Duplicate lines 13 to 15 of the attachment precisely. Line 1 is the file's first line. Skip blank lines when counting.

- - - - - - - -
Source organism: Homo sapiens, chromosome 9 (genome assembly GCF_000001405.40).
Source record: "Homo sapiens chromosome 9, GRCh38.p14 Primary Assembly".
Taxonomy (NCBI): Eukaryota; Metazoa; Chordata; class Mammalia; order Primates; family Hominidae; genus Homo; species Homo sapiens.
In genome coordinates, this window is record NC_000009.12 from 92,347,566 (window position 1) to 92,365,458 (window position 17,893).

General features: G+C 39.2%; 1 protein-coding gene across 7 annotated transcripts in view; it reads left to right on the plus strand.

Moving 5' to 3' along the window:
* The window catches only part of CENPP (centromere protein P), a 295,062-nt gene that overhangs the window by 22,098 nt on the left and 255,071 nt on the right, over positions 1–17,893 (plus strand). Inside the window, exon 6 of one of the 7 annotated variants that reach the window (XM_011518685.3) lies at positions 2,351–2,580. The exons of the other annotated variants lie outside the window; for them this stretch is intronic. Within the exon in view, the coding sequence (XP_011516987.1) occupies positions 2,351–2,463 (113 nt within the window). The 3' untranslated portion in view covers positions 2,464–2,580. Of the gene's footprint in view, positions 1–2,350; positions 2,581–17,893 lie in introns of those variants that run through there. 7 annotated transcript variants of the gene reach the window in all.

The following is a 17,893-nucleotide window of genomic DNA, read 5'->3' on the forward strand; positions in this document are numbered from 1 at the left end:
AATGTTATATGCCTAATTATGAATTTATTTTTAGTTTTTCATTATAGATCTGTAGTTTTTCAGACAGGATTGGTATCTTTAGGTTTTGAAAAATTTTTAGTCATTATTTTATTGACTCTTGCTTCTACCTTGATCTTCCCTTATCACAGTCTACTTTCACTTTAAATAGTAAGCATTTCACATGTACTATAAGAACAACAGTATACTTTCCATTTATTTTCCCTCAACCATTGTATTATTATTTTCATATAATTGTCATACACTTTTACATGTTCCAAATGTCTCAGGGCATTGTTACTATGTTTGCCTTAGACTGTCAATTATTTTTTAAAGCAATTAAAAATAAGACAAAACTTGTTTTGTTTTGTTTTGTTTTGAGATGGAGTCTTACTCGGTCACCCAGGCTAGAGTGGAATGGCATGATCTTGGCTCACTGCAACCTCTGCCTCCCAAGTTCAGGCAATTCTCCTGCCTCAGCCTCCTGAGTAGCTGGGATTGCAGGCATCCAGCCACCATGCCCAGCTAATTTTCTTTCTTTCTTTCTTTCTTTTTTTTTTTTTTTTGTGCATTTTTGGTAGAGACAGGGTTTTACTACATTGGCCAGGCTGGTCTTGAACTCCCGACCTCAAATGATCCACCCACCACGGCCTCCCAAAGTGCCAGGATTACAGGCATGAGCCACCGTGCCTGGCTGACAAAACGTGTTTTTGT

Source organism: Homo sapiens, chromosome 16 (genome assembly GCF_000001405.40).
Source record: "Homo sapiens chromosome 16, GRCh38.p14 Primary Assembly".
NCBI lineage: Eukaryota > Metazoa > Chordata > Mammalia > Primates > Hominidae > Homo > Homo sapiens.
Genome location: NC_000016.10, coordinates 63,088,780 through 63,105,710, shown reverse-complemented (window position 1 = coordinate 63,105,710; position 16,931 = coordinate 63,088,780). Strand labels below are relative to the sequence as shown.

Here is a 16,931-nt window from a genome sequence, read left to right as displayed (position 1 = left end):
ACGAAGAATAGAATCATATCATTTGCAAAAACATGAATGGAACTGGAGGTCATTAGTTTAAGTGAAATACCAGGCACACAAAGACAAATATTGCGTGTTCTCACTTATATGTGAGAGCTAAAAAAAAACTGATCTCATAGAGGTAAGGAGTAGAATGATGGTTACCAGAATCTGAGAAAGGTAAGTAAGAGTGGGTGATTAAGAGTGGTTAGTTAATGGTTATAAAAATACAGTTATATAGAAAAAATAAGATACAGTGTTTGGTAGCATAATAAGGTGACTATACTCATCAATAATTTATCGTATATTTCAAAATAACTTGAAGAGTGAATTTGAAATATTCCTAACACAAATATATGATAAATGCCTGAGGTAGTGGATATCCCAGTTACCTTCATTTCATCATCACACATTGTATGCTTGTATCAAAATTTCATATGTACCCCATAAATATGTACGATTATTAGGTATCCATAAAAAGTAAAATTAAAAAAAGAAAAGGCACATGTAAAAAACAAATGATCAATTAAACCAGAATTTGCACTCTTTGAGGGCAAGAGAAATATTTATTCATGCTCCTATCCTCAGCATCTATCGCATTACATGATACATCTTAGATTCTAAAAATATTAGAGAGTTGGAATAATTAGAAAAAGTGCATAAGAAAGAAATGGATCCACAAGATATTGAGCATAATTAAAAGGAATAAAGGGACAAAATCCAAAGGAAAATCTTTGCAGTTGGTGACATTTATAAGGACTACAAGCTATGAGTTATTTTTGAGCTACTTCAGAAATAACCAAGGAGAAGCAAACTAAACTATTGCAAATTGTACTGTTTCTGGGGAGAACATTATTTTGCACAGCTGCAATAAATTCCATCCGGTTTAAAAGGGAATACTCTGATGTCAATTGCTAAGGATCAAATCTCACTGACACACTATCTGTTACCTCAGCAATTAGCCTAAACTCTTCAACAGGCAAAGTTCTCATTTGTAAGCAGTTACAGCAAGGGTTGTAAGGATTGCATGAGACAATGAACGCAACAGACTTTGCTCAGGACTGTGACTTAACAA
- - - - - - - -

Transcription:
Genome location: NC_000016.10, coordinates 63,088,780 through 63,105,710, shown reverse-complemented (window position 1 = coordinate 63,105,710; position 16,931 = coordinate 63,088,780). Strand labels below are relative to the sequence as shown.

Here is a 16,931-nt window from a genome sequence, read left to right as displayed (position 1 = left end):
ACGAAGAATAGAATCATATCATTTGCAAAAACATGAATGGAACTGGAGGTCATTAGTTTAAGTGAAATACCAGGCACACAAAGACAAATATTGCGTGTTCTCACTTATATGTGAGAGCTAAAAAAAAACTGATCTCATAGAGGTAAGGAGTAGAATGATGGTTACCAGAATCTGAGAAAGGTAAGTAAGAGTGGGTGATTAAGAGTGGTTAGTTAATGGTTATAAAAATACAGTTATATAGAAAAAATAAGATACAGTGTTTGGTAGCATAATAAGGTGACTATACTCATCAATAATTTATCGTATATTTCAAAATAACTTGAAGAGTGAATTTGAAATATTCCTAACACAAATATATGATAAATGCCTGAGGTAGTGGATATCCCAGTTACCTTCATTTCATCATCACACATTGTATGCTTGTATCAAAATTTCATATGTACCCCATAAATATGTACGATTATTAGGTATCCATAAAAAGTAAAATTAAAAAAAGAAAAGGCACATGTAAAAAACAAATGATCAATTAAACCAGAATTTGCACTCTTTGAGGGCAAGAGAAATATTTATTCATGCTCCTATCCTCAGCATCTATCGCATTACATGATACATCTTAGATTCTAAAAATATTAGAGAGTTGGAATAATTAGAAAAAGTGCATAAGAAAGAAATGGATCCACAAGATATTGAGCATAATTAAAAGGAATAAAGGGACAAAATCCAAAGGAAAATCTTTGCAGTTGGTGACATTTATAAGGACTACAAGCTATGAGTTATTTTTGAGCTACTTCAGAAATAACCAAGGAGAAGCAAACTAAACTATTGCAAATTGTACTGTTTCTGGGGAGAACATTATTTTGCACAGCTGCAATAAATTCCATCCGGTTTAAAAGGGAATACTCTGATGTCAATTGCTAAGGATCAAATCTCACTGACACACTATCTGTTACCTCAGCAATTAGCCTAAACTCTTCAACAGGCAAAGTTCTCATTTGTAAGCAGTTACAGCAAGGGTTGTAAGGATTGCATGAGACAATGAACGCAACAGACTTTGCTCAGGACTGTGACTTAACAA